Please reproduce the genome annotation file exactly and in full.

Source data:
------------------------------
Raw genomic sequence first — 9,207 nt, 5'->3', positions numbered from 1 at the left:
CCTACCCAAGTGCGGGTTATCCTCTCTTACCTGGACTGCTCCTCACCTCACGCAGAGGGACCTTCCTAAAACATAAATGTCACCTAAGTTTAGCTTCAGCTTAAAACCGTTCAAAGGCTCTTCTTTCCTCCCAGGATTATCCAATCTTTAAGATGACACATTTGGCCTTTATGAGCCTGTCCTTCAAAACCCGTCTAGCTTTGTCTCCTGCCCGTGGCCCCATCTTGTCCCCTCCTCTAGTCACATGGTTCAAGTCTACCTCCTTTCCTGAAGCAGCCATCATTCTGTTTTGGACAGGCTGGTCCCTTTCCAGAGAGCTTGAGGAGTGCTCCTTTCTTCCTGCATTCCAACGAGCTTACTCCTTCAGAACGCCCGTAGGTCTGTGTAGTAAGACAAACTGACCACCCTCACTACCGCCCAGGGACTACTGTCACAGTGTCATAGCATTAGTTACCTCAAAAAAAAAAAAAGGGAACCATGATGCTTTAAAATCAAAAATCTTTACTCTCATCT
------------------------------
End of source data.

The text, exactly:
Raw genomic sequence first — 9,207 nt, 5'->3', positions numbered from 1 at the left:
CCTACCCAAGTGCGGGTTATCCTCTCTTACCTGGACTGCTCCTCACCTCACGCAGAGGGACCTTCCTAAAACATAAATGTCACCTAAGTTTAGCTTCAGCTTAAAACCGTTCAAAGGCTCTTCTTTCCTCCCAGGATTATCCAATCTTTAAGATGACACATTTGGCCTTTATGAGCCTGTCCTTCAAAACCCGTCTAGCTTTGTCTCCTGCCCGTGGCCCCATCTTGTCCCCTCCTCTAGTCACATGGTTCAAGTCTACCTCCTTTCCTGAAGCAGCCATCATTCTGTTTTGGACAGGCTGGTCCCTTTCCAGAGAGCTTGAGGAGTGCTCCTTTCTTCCTGCATTCCAACGAGCTTACTCCTTCAGAACGCCCGTAGGTCTGTGTAGTAAGACAAACTGACCACCCTCACTACCGCCCAGGGACTACTGTCACAGTGTCATAGCATTAGTTACCTCAAAAAAAAAAAAAGGGAACCATGATGCTTTAAAATCAAAAATCTTTACTCTCATCT